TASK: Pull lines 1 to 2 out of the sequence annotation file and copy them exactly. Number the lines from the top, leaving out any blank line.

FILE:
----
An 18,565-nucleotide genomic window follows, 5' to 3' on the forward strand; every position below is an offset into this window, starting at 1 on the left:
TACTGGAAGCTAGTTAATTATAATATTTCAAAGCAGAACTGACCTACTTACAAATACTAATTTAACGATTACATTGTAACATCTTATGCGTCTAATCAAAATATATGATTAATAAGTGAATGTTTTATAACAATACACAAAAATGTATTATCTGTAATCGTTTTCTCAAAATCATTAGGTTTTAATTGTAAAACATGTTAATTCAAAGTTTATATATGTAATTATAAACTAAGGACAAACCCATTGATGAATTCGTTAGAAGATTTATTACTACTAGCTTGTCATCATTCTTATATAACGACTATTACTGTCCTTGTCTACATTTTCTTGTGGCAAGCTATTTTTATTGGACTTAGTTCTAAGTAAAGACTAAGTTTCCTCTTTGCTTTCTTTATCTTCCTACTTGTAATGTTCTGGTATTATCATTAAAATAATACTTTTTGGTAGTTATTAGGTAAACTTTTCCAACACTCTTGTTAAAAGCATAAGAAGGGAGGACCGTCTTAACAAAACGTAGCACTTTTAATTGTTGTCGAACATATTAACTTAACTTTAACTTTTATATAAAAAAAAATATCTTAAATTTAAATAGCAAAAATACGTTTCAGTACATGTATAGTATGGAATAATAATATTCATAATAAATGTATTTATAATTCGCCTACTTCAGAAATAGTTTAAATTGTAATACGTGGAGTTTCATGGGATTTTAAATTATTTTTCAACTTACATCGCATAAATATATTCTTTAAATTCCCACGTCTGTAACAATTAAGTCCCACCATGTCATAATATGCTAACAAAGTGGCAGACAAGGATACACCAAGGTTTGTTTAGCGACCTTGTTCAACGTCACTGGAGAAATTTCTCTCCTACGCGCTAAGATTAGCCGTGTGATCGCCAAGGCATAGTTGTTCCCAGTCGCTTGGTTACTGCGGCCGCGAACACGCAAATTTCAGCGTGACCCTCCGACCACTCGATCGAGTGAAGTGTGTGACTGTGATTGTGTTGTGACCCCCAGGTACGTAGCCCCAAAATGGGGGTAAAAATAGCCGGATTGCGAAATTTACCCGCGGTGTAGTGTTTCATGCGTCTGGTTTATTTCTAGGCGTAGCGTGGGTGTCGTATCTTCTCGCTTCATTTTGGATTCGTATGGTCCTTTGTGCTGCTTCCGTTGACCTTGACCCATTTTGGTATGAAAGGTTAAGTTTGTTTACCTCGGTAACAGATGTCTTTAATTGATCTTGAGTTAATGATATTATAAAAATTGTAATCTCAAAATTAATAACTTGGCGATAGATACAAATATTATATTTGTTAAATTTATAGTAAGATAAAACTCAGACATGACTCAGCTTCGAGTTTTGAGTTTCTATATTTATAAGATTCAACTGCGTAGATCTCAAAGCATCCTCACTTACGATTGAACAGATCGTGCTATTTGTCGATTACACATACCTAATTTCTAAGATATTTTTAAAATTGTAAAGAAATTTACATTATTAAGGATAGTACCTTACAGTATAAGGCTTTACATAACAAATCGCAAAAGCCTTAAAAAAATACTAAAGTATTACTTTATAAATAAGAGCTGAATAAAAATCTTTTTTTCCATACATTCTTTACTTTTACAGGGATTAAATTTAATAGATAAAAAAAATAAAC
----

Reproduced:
An 18,565-nucleotide genomic window follows, 5' to 3' on the forward strand; every position below is an offset into this window, starting at 1 on the left:
TACTGGAAGCTAGTTAATTATAATATTTCAAAGCAGAACTGACCTACTTACAAATACTAATTTAACGATTACATTGTAACATCTTATGCGTCTAATCAAAATATATGATTAATAAGTGAATGTTTTATAACAATACACAAAAATGTATTATCTGTAATCGTTTTCTCAAAATCATTAGGTTTTAATTGTAAAACATGTTAATTCAAAGTTTATATATGTAATTATAAACTAAGGACAAACCCATTGATGAATTCGTTAGAAGATTTATTACTACTAGCTTGTCATCATTCTTATATAACGACTATTACTGTCCTTGTCTACATTTTCTTGTGGCAAGCTATTTTTATTGGACTTAGTTCTAAGTAAAGACTAAGTTTCCTCTTTGCTTTCTTTATCTTCCTACTTGTAATGTTCTGGTATTATCATTAAAATAATACTTTTTGGTAGTTATTAGGTAAACTTTTCCAACACTCTTGTTAAAAGCATAAGAAGGGAGGACCGTCTTAACAAAACGTAGCACTTTTAATTGTTGTCGAACATATTAACTTAACTTTAACTTTTATATAAAAAAAAATATCTTAAATTTAAATAGCAAAAATACGTTTCAGTACATGTATAGTATGGAATAATAATATTCATAATAAATGTATTTATAATTCGCCTACTTCAGAAATAGTTTAAATTGTAATACGTGGAGTTTCATGGGATTTTAAATTATTTTTCAACTTACATCGCATAAATATATTCTTTAAATTCCCACGTCTGTAACAATTAAGTCCCACCATGTCATAATATGCTAACAAAGTGGCAGACAAGGATACACCAAGGTTTGTTTAGCGACCTTGTTCAACGTCACTGGAGAAATTTCTCTCCTACGCGCTAAGATTAGCCGTGTGATCGCCAAGGCATAGTTGTTCCCAGTCGCTTGGTTACTGCGGCCGCGAACACGCAAATTTCAGCGTGACCCTCCGACCACTCGATCGAGTGAAGTGTGTGACTGTGATTGTGTTGTGACCCCCAGGTACGTAGCCCCAAAATGGGGGTAAAAATAGCCGGATTGCGAAATTTACCCGCGGTGTAGTGTTTCATGCGTCTGGTTTATTTCTAGGCGTAGCGTGGGTGTCGTATCTTCTCGCTTCATTTTGGATTCGTATGGTCCTTTGTGCTGCTTCCGTTGACCTTGACCCATTTTGGTATGAAAGGTTAAGTTTGTTTACCTCGGTAACAGATGTCTTTAATTGATCTTGAGTTAATGATATTATAAAAATTGTAATCTCAAAATTAATAACTTGGCGATAGATACAAATATTATATTTGTTAAATTTATAGTAAGATAAAACTCAGACATGACTCAGCTTCGAGTTTTGAGTTTCTATATTTATAAGATTCAACTGCGTAGATCTCAAAGCATCCTCACTTACGATTGAACAGATCGTGCTATTTGTCGATTACACATACCTAATTTCTAAGATATTTTTAAAATTGTAAAGAAATTTACATTATTAAGGATAGTACCTTACAGTATAAGGCTTTACATAACAAATCGCAAAAGCCTTAAAAAAATACTAAAGTATTACTTTATAAATAAGAGCTGAATAAAAATCTTTTTTTCCATACATTCTTTACTTTTACAGGGATTAAATTTAATAGATAAAAAAAATAAAC